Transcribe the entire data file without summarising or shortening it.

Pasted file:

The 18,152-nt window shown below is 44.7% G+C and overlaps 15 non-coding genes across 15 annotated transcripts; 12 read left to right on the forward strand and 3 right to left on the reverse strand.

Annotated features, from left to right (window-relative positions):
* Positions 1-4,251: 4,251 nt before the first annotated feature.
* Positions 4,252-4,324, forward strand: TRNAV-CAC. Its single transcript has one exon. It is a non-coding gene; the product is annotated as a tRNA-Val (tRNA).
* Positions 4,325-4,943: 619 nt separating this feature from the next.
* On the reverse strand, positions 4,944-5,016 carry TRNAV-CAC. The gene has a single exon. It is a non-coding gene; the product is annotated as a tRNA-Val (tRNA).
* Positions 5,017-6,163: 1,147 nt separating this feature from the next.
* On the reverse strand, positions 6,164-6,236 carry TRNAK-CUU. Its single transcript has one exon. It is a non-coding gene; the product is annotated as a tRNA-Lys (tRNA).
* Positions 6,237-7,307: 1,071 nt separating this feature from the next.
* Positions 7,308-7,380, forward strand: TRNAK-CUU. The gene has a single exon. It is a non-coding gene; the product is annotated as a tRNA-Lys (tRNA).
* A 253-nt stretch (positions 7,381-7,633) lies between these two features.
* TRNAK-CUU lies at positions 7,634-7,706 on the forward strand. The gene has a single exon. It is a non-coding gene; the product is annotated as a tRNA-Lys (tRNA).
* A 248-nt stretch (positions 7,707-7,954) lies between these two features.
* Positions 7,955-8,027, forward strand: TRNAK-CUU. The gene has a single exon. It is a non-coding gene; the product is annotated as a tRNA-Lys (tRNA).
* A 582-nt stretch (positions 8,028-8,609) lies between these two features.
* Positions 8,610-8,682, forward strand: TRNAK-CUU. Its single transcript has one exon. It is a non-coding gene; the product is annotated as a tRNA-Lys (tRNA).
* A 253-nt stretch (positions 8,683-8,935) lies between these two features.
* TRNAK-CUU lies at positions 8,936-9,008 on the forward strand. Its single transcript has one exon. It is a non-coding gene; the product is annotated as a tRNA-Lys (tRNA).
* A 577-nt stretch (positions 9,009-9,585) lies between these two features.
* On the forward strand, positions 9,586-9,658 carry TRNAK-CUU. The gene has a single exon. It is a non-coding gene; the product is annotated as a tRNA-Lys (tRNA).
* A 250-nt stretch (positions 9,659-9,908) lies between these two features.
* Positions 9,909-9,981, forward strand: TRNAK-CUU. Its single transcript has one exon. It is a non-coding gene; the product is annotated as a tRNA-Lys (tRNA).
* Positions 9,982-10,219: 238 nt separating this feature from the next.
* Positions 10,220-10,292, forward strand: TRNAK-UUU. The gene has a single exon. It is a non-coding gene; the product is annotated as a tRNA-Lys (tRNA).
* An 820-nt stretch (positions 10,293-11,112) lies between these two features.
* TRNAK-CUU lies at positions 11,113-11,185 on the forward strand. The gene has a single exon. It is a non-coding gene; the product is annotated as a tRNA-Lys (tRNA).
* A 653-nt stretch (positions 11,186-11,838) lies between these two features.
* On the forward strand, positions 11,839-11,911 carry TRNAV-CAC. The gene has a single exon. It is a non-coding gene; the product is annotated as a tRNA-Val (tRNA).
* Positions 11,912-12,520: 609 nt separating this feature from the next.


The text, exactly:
The 18,152-nt window shown below is 44.7% G+C and overlaps 15 non-coding genes across 15 annotated transcripts; 12 read left to right on the forward strand and 3 right to left on the reverse strand.

Annotated features, from left to right (window-relative positions):
* Positions 1-4,251: 4,251 nt before the first annotated feature.
* Positions 4,252-4,324, forward strand: TRNAV-CAC. Its single transcript has one exon. It is a non-coding gene; the product is annotated as a tRNA-Val (tRNA).
* Positions 4,325-4,943: 619 nt separating this feature from the next.
* On the reverse strand, positions 4,944-5,016 carry TRNAV-CAC. The gene has a single exon. It is a non-coding gene; the product is annotated as a tRNA-Val (tRNA).
* Positions 5,017-6,163: 1,147 nt separating this feature from the next.
* On the reverse strand, positions 6,164-6,236 carry TRNAK-CUU. Its single transcript has one exon. It is a non-coding gene; the product is annotated as a tRNA-Lys (tRNA).
* Positions 6,237-7,307: 1,071 nt separating this feature from the next.
* Positions 7,308-7,380, forward strand: TRNAK-CUU. The gene has a single exon. It is a non-coding gene; the product is annotated as a tRNA-Lys (tRNA).
* A 253-nt stretch (positions 7,381-7,633) lies between these two features.
* TRNAK-CUU lies at positions 7,634-7,706 on the forward strand. The gene has a single exon. It is a non-coding gene; the product is annotated as a tRNA-Lys (tRNA).
* A 248-nt stretch (positions 7,707-7,954) lies between these two features.
* Positions 7,955-8,027, forward strand: TRNAK-CUU. The gene has a single exon. It is a non-coding gene; the product is annotated as a tRNA-Lys (tRNA).
* A 582-nt stretch (positions 8,028-8,609) lies between these two features.
* Positions 8,610-8,682, forward strand: TRNAK-CUU. Its single transcript has one exon. It is a non-coding gene; the product is annotated as a tRNA-Lys (tRNA).
* A 253-nt stretch (positions 8,683-8,935) lies between these two features.
* TRNAK-CUU lies at positions 8,936-9,008 on the forward strand. Its single transcript has one exon. It is a non-coding gene; the product is annotated as a tRNA-Lys (tRNA).
* A 577-nt stretch (positions 9,009-9,585) lies between these two features.
* On the forward strand, positions 9,586-9,658 carry TRNAK-CUU. The gene has a single exon. It is a non-coding gene; the product is annotated as a tRNA-Lys (tRNA).
* A 250-nt stretch (positions 9,659-9,908) lies between these two features.
* Positions 9,909-9,981, forward strand: TRNAK-CUU. Its single transcript has one exon. It is a non-coding gene; the product is annotated as a tRNA-Lys (tRNA).
* Positions 9,982-10,219: 238 nt separating this feature from the next.
* Positions 10,220-10,292, forward strand: TRNAK-UUU. The gene has a single exon. It is a non-coding gene; the product is annotated as a tRNA-Lys (tRNA).
* An 820-nt stretch (positions 10,293-11,112) lies between these two features.
* TRNAK-CUU lies at positions 11,113-11,185 on the forward strand. The gene has a single exon. It is a non-coding gene; the product is annotated as a tRNA-Lys (tRNA).
* A 653-nt stretch (positions 11,186-11,838) lies between these two features.
* On the forward strand, positions 11,839-11,911 carry TRNAV-CAC. The gene has a single exon. It is a non-coding gene; the product is annotated as a tRNA-Val (tRNA).
* Positions 11,912-12,520: 609 nt separating this feature from the next.